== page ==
“I did a lot of rewrites and was required to come up with original screenplays as well. Some they gave me synopsis notes for,  others I came up with the idea and passed it by them. On the average I would come up with one every three weeks or so. The first thing I would do is break up my story into three acts like a play. Then I would go into each of those acts and break them up into scenes and crises with little climaxes that would lead to something else until I got to the big climax at the end. I never worried about the characters so much because movies are about plots. You always have to keep the plot moving. Once that was done I’d take a couple of days off and then write the scripts. Once I turned them in and they were approved a few other writers would work on them like I did on others but essentially it was my story, my words so I would get the credit on screen.”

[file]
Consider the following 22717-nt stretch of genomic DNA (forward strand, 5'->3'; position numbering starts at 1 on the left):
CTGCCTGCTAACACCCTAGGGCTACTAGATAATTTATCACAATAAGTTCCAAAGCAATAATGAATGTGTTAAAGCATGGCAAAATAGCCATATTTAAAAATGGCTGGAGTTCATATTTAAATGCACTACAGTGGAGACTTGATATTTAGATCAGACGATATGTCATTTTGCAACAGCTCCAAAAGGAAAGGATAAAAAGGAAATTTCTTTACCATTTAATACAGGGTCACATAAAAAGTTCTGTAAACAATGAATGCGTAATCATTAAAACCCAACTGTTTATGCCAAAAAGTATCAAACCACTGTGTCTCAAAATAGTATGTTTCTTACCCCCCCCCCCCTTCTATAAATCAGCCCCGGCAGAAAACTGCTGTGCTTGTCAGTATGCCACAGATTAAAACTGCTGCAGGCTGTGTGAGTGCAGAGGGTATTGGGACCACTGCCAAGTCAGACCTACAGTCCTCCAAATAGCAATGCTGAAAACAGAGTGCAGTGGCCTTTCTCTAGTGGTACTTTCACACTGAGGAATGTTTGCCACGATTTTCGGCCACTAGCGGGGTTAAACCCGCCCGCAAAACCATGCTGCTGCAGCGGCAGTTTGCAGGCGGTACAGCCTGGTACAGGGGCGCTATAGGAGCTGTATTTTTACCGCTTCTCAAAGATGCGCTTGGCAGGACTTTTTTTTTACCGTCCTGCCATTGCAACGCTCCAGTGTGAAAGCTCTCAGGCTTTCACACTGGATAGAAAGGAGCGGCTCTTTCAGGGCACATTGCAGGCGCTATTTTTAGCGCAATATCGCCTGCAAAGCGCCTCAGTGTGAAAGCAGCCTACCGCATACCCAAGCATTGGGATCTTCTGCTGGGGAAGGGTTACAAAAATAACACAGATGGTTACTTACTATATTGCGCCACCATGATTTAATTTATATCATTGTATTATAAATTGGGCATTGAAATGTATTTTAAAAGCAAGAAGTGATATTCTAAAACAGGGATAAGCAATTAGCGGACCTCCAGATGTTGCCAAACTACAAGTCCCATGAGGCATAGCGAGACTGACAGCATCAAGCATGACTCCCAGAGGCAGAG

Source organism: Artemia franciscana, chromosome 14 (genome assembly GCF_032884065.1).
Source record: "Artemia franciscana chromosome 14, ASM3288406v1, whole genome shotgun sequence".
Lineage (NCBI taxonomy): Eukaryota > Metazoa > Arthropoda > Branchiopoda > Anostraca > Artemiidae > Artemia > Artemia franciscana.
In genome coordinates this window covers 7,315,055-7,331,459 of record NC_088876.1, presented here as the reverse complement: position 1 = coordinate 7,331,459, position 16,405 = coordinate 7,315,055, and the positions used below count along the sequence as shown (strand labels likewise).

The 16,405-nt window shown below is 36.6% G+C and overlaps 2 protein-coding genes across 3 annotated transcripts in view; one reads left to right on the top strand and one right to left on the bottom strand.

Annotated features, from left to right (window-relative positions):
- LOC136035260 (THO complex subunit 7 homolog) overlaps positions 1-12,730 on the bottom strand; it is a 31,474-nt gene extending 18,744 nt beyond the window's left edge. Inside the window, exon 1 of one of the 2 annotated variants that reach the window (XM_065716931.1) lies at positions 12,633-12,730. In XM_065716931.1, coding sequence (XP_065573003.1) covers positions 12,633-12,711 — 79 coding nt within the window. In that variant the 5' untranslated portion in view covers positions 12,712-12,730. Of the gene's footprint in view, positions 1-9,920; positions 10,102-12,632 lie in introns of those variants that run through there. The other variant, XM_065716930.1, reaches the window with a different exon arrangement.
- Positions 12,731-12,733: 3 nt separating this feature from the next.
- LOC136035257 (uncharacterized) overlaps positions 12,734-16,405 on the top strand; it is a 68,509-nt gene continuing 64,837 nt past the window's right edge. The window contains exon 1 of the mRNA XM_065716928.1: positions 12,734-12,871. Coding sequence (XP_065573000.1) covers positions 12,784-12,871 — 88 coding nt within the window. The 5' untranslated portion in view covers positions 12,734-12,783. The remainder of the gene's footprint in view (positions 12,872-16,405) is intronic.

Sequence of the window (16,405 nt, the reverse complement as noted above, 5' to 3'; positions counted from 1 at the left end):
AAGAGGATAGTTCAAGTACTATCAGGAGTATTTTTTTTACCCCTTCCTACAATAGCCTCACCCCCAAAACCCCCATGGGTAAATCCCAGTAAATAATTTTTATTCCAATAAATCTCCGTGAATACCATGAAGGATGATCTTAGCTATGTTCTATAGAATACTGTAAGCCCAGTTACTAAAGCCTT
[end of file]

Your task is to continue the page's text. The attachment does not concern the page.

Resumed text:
Another day he told me: “I got out of that racket because things were falling apart in Hollywood. The studios were going bankrupt and the writers weren’t getting contracts anymore. It was catch as catch can. I knew this editor at a paperback company so I wrote a novel on spec for him. He liked it and I’ve been writing novels ever since. The money isn’t as good but the work is steady.” And again he told me his work formula. “I always do one chapter (15 to 18 pages) a day for 18 days and that’s my book. When it’s finished I take a week off to kind of forget it. Then I come back and revise it carefully. That usually takes about a week and then I’m done. I send it off to the publisher,  take another week off then start something new. At that pace I get five sometimes six novels done a year. Some they publish under my own name, others they make up a name for. Especially the sexy stuff.”